Greek conservative leader concedes election defeat
Syriza will seek to form government with the Independent Greeks, its former coalition partner
Supporters of the leftist Syriza party celebrate after the announcement of exit poll results in Athens. Photograph: Yannis Kolesidis/EPA
Former Greek prime minister and leader of leftist Syriza party Alexis Tsipras holds his ballot as he exits a voting booth during the general election at a polling station in Athens, Greece. Photograph: Michalis Karagiannis /Reuters
A voter exits a polling booth after marking her ballot slip during the general election, in the suburb of Marousi, Athens, Greece. Photograph: Yorgos Karahalis/Bloomberg
Supporters of leftist Syriza party, including someone with a banner for ‘The Other Europe’, react at the party’s main election kiosk after the announcement of the first exit polls in Athens, Greece. Photograph: Alkis Konstantinidis /Reuters
Conservative New Democracy leader Vangelis Meimarakis conceded defeat on Sunday in Greece’s national election to his leftist rival, Syriza’s Alexis Tsipras.
Mr Meimarakis said the priority for the country was to form a government.
“The electoral result appears to be concluding with Syriza and Mr Tsipras in the lead,” he told journalists.
“I congratulate him and urge him to create the government which is needed and come to parliament.”
Syriza will seek to form a government with the Independent Greeks, its former coalition partner, a Syriza source said on Sunday after early national election results put the party in the lead.
Official results showed that with more than 30 per cent of Sunday’s votes counted, Syriza were on 35.3 per cent, against 28.15 percent for rivals New Democracy.
Based on that calculation, Syriza would gain 144 seats in the 300-member parliament, and New Democracy 75. The Independent Greeks would get 10 votes, potentially giving a Syriza-Independent Greeks alliance a narrow majority.
Third place in the election looked set to go again to Golden Dawn, a far right party with a swastika-like symbol, with around 7 percent of the vote.
Mr Tsipras’s victory appears to have been stronger than some opinion polls had suggested.
The firebrand leftist fought hard for Greece to be let off harsh austerity rules imposed by international creditors, only to back down last month after Greece’s banks were shut and the country was pushed to the wall.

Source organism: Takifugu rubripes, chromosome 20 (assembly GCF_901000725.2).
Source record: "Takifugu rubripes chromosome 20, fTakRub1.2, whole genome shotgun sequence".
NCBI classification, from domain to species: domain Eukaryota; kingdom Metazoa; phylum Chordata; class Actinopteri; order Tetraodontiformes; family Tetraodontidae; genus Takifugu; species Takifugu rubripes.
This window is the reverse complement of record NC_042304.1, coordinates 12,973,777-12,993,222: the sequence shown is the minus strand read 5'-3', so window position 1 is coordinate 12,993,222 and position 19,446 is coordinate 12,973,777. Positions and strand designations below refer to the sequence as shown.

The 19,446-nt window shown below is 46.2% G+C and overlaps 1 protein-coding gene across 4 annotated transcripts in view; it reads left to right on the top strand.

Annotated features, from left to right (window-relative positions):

More than two dozen of his politicians abandoned him, many saying he had betrayed his principles. He argued that his tough negotiating stance softened the blow of austerity and persuaded creditors to agree a restructuring of Greek debt.
Apart from Golden Dawn and the communist KKE party, the major parties in the new parliament have now accepted the cash-for-reforms deal to keep Greece in the euro zone.
“After years of almost unprecedented crisis, the vast majority of Greeks are endorsing parties that are promising to keep the country in the euro even if that implies thorough and painful reforms,” Holger Schmieding, chief economist at Germany’s Berenberg bank said.
For former allies still opposed to EU-imposed austerity, however, Mr Tsipras is a turncoat.
Yanis Varoufakis, the outspoken former finance minister who infuriated EU officials with his refusal to accept their proposals, called the election “the ‘legalisation’ of the capitulation that followed the signing of the dead end, humiliating and irrational” bailout.
The new government will also need to handle growing refugee inflows. Greece has been the main route into the European Union for tens of thousands of migrants arriving by sea, although nearly all of them quickly leave, heading north over land across the Balkans to richer countries like Germany.
In a painful reminder of that crisis, 13 migrants died in Turkish waters on Sunday when a boat carrying 46 people en route to Greece collided with a dry cargo vessel and capsized, a Turkish coast guard source said.